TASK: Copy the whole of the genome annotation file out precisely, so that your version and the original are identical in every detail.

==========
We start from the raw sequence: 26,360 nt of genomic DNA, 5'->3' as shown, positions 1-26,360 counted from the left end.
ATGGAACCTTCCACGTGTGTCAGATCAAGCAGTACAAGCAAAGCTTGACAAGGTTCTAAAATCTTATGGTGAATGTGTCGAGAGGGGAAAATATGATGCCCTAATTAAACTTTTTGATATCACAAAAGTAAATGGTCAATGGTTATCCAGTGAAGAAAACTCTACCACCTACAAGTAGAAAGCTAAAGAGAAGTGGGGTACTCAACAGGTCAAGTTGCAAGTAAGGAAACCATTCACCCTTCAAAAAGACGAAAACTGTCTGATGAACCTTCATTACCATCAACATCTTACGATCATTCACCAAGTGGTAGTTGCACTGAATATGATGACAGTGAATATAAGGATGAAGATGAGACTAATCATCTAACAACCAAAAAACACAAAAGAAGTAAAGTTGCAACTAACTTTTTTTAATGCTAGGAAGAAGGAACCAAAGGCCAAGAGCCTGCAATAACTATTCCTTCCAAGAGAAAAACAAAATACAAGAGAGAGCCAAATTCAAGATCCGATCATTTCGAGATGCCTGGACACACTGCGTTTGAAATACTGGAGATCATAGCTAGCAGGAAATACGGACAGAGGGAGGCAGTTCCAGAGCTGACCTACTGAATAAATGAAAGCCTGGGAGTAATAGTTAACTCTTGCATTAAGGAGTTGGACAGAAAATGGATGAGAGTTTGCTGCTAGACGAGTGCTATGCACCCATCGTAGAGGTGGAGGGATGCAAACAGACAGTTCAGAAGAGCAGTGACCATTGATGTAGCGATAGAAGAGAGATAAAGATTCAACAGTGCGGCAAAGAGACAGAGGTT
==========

We start from the raw sequence: 26,360 nt of genomic DNA, 5'->3' as shown, positions 1-26,360 counted from the left end.
ATGGAACCTTCCACGTGTGTCAGATCAAGCAGTACAAGCAAAGCTTGACAAGGTTCTAAAATCTTATGGTGAATGTGTCGAGAGGGGAAAATATGATGCCCTAATTAAACTTTTTGATATCACAAAAGTAAATGGTCAATGGTTATCCAGTGAAGAAAACTCTACCACCTACAAGTAGAAAGCTAAAGAGAAGTGGGGTACTCAACAGGTCAAGTTGCAAGTAAGGAAACCATTCACCCTTCAAAAAGACGAAAACTGTCTGATGAACCTTCATTACCATCAACATCTTACGATCATTCACCAAGTGGTAGTTGCACTGAATATGATGACAGTGAATATAAGGATGAAGATGAGACTAATCATCTAACAACCAAAAAACACAAAAGAAGTAAAGTTGCAACTAACTTTTTTTAATGCTAGGAAGAAGGAACCAAAGGCCAAGAGCCTGCAATAACTATTCCTTCCAAGAGAAAAACAAAATACAAGAGAGAGCCAAATTCAAGATCCGATCATTTCGAGATGCCTGGACACACTGCGTTTGAAATACTGGAGATCATAGCTAGCAGGAAATACGGACAGAGGGAGGCAGTTCCAGAGCTGACCTACTGAATAAATGAAAGCCTGGGAGTAATAGTTAACTCTTGCATTAAGGAGTTGGACAGAAAATGGATGAGAGTTTGCTGCTAGACGAGTGCTATGCACCCATCGTAGAGGTGGAGGGATGCAAACAGACAGTTCAGAAGAGCAGTGACCATTGATGTAGCGATAGAAGAGAGATAAAGATTCAACAGTGCGGCAAAGAGACAGAGGTT